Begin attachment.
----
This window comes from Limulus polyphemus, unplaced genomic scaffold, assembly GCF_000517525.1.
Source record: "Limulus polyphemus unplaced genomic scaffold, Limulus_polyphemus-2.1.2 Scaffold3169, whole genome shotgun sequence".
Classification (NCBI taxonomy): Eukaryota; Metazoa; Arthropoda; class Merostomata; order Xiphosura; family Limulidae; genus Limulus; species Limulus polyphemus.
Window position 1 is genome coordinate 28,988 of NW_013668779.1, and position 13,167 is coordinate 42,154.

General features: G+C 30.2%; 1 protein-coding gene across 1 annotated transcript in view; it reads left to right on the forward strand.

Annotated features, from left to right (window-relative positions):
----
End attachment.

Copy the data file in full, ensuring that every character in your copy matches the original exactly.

This window comes from Limulus polyphemus, unplaced genomic scaffold, assembly GCF_000517525.1.
Source record: "Limulus polyphemus unplaced genomic scaffold, Limulus_polyphemus-2.1.2 Scaffold3169, whole genome shotgun sequence".
Classification (NCBI taxonomy): Eukaryota; Metazoa; Arthropoda; class Merostomata; order Xiphosura; family Limulidae; genus Limulus; species Limulus polyphemus.
Window position 1 is genome coordinate 28,988 of NW_013668779.1, and position 13,167 is coordinate 42,154.

General features: G+C 30.2%; 1 protein-coding gene across 1 annotated transcript in view; it reads left to right on the forward strand.

Annotated features, from left to right (window-relative positions):